Hawaii’s False Alert & The Elephant In The Room


“Seek shelter immediately. This is not a drill.”

Early on Saturday, January 13, Hawaiians were upended with the island-wide alert across their TVs and phones. It warned unsuspecting residents that a ballistic missile was inbound.

Islanders scurried to find shelter and, in what they feared might be their last minutes on Earth, sent frantic messages to their loved ones. Looped images of a child being lowered into a manhole were broadcast all over the world.

The only good thing, if you want to call it that, was that the alert was a false alarm. It was retracted 38 minutes later.

The Hawaii false alarm incident was not the first of its kind. For more than 60 years, human and computer error, close-call incidents have startled governments into high alert action causing horrific excitement. 

Some folks old enough to remember pre-millennial times may recall the 1979 incident when National Security Advisor Zbigniew Brzezinski was awakened in the wee hours of the morning with news that Russia had launched 250 nuclear missiles at the United States. Every possible war function was put on alert, only to discover later that a NORAD (North American Aerospace Defense Command) employee inadvertently tricked the system into thinking a missile strike was imminent by loading a training simulation scenario into an operational computer.

In the aftermath of what has been described as human error, Hawaii’s governor, David Ige, has assigned National Guard Brigadier General Kenneth Hara to conduct a “thorough review” of the alert that was mistakenly sent by an employee of the Emergency Management Agency.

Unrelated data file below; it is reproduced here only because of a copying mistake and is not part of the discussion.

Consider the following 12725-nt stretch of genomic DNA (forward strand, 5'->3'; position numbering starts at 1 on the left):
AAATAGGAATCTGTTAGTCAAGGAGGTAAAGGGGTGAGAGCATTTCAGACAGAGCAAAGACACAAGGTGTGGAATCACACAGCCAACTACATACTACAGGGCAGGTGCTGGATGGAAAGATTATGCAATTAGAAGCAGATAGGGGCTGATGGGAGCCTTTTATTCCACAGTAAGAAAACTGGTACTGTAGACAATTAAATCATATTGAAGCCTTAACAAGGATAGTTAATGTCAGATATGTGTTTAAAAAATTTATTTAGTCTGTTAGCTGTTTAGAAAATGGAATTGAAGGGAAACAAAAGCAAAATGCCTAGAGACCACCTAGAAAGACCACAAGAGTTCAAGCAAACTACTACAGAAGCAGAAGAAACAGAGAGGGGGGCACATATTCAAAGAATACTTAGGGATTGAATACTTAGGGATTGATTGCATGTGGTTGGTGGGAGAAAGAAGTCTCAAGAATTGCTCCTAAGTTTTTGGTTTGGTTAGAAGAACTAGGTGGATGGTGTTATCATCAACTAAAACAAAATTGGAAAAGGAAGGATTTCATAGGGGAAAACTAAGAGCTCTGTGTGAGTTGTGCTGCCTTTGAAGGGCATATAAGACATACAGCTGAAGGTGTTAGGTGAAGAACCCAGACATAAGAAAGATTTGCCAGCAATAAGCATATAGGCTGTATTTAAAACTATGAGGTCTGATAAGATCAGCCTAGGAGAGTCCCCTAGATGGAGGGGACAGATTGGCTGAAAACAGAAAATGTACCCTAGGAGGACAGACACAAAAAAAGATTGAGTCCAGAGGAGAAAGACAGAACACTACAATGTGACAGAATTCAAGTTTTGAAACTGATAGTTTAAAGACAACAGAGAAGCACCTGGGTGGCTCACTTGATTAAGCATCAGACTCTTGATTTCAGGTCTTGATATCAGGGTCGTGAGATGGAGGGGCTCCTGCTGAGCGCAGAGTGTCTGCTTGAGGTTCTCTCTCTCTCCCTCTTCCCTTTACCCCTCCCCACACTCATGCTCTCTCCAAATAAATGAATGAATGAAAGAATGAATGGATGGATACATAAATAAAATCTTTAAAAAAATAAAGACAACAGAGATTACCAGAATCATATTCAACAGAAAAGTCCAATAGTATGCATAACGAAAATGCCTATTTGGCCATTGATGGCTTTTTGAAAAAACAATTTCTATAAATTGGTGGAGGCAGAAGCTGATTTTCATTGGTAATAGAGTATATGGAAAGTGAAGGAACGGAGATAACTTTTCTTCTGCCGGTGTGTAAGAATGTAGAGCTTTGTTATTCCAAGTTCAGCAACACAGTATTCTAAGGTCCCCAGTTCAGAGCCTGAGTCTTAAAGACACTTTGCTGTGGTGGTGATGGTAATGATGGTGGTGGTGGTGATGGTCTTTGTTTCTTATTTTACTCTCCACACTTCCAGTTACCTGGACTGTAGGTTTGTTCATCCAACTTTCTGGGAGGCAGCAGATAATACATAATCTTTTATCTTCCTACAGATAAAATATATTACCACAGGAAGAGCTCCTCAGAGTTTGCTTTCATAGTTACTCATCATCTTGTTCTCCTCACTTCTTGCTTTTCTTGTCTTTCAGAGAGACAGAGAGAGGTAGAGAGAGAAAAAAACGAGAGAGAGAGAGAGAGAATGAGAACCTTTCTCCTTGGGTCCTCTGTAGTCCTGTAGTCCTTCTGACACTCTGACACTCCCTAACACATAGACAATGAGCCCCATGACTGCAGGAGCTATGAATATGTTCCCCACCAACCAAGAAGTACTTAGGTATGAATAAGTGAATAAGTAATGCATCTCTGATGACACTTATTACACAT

Ige assured residents that, “Children going down manholes, stores closing their doors to those seeking shelter, and cars driving at high speeds cannot happen again. We will do a better job of educating the public. Let me be clear: False notifications and waiting for what felt like an eternity will not happen again,” said the governor. “You have my promise on this.”

Predictably, President Trump dismissed the incident, calling it a “state thing,” adding “Well, we hope it won’t happen again. But part of it is that people are on edge, but maybe, eventually, we’ll solve the problem so they won’t have to be so on edge.”

Perhaps that was meant as a “no problemo” smokescreen to diffuse the elephant in the room: since Trump has taken office, he’s done nothing to assuage tensions with North Korea and its unstable dictator, Kim Jong-un, but has chosen instead to poke a stick at the sleeping North Korea dragon that may or may not have a nuclear arsenal big enough to start World War III and possible annihilate the Earth. Why not stop the infantile swordplay and name-calling and take this deadly issue seriously?

Past presidents and world leaders, Franklin Delano Roosevelt, Dwight Eisenhower, and Winston Churchill among them, have led their countries through “wars to end all wars.” Their citizens looked up to them and turned to them in times of deadly crisis for reassurance, for leadership, and for direction. It remains to be seen whether history will have the same to report of the reality TV personality in the White House, but the chances are slim that he will join the ranks of esteemed world leaders. We can only hope the planet will survive so we can write those history books.